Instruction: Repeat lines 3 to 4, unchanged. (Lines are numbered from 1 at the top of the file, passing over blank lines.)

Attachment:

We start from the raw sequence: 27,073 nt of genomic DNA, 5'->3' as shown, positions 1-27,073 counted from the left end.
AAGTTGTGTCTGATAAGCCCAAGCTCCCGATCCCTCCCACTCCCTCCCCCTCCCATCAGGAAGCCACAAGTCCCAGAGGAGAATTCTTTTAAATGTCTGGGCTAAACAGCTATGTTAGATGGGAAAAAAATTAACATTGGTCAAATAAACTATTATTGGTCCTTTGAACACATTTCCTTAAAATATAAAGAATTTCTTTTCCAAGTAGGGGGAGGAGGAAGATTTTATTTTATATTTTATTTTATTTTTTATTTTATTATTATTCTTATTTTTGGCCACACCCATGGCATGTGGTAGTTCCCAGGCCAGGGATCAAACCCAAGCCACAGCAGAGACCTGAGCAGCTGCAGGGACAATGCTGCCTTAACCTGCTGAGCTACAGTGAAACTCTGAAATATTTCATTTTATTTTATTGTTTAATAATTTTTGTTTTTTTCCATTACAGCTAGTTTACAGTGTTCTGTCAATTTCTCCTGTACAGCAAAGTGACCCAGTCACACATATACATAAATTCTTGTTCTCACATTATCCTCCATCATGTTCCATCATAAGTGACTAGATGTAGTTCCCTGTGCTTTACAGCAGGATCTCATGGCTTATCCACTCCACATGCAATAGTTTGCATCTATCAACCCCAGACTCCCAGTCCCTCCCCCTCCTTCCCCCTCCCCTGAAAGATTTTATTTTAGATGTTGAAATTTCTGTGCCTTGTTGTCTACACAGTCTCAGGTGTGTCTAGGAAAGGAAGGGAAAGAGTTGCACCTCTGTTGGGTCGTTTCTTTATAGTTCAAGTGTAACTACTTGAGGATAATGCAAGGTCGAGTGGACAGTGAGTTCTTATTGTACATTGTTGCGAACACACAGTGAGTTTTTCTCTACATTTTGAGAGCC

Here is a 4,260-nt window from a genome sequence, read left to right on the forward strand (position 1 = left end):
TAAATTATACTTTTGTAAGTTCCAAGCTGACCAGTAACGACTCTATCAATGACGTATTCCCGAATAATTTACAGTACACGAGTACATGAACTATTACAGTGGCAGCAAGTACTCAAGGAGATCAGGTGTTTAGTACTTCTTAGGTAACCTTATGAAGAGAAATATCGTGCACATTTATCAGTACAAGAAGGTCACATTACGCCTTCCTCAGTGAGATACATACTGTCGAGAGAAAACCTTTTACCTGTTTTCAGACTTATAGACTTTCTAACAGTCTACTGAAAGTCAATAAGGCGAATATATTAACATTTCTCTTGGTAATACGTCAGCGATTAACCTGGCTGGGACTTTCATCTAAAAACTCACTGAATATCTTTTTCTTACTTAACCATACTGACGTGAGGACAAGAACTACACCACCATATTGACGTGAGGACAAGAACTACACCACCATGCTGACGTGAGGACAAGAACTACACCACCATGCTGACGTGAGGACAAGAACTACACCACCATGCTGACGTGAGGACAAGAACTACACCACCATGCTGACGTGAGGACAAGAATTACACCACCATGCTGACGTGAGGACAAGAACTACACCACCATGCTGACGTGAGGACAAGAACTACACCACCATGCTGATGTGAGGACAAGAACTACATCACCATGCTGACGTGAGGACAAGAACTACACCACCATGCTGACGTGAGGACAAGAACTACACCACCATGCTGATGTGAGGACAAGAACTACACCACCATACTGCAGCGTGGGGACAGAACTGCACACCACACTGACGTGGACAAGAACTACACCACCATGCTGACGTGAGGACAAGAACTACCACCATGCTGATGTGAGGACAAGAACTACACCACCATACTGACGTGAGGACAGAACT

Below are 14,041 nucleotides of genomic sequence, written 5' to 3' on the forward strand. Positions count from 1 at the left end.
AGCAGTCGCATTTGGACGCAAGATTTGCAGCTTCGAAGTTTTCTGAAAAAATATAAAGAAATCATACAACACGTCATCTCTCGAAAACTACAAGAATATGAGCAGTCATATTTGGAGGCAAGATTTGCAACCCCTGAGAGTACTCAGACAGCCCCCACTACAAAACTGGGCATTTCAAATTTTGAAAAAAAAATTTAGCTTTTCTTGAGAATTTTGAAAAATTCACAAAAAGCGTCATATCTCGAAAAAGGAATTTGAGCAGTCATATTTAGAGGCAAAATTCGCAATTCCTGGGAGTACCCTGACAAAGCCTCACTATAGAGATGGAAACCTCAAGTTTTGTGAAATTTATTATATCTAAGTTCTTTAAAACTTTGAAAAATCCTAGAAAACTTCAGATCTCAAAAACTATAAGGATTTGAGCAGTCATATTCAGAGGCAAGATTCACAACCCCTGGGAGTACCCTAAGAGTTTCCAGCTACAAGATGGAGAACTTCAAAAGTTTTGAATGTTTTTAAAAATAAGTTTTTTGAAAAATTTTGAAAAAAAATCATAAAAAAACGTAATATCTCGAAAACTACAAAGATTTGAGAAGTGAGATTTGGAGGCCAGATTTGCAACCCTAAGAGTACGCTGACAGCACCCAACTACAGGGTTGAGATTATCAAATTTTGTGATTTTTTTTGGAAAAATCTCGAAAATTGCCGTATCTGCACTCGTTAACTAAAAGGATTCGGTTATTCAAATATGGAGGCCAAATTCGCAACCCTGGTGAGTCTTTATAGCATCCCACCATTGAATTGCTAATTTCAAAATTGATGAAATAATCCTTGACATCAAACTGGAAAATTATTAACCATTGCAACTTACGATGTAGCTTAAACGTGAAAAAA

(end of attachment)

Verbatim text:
Here is a 4,260-nt window from a genome sequence, read left to right on the forward strand (position 1 = left end):
TAAATTATACTTTTGTAAGTTCCAAGCTGACCAGTAACGACTCTATCAATGACGTATTCCCGAATAATTTACAGTACACGAGTACATGAACTATTACAGTGGCAGCAAGTACTCAAGGAGATCAGGTGTTTAGTACTTCTTAGGTAACCTTATGAAGAGAAATATCGTGCACATTTATCAGTACAAGAAGGTCACATTACGCCTTCCTCAGTGAGATACATACTGTCGAGAGAAAACCTTTTACCTGTTTTCAGACTTATAGACTTTCTAACAGTCTACTGAAAGTCAATAAGGCGAATATATTAACATTTCTCTTGGTAATACGTCAGCGATTAACCTGGCTGGGACTTTCATCTAAAAACTCACTGAATATCTTTTTCTTACTTAACCATACTGACGTGAGGACAAGAACTACACCACCATATTGACGTGAGGACAAGAACTACACCACCATGCTGACGTGAGGACAAGAACTACACCACCATGCTGACGTGAGGACAAGAACTACACCACCATGCTGACGTGAGGACAAGAACTACACCACCATGCTGACGTGAGGACAAGAATTACACCACCATGCTGACGTGAGGACAAGAACTACACCACCATGCTGACGTGAGGACAAGAACTACACCACCATGCTGATGTGAGGACAAGAACTACATCACCATGCTGACGTGAGGACAAGAACTACACCACCATGCTGACGTGAGGACAAGAACTACACCACCATGCTGATGTGAGGACAAGAACTACACCACCATACTGCAGCGTGGGGACAGAACTGCACACCACACTGACGTGGACAAGAACTACACCACCATGCTGACGTGAGGACAAGAACTACCACCATGCTGATGTGAGGACAAGAACTACACCACCATACTGACGTGAGGACAGAACT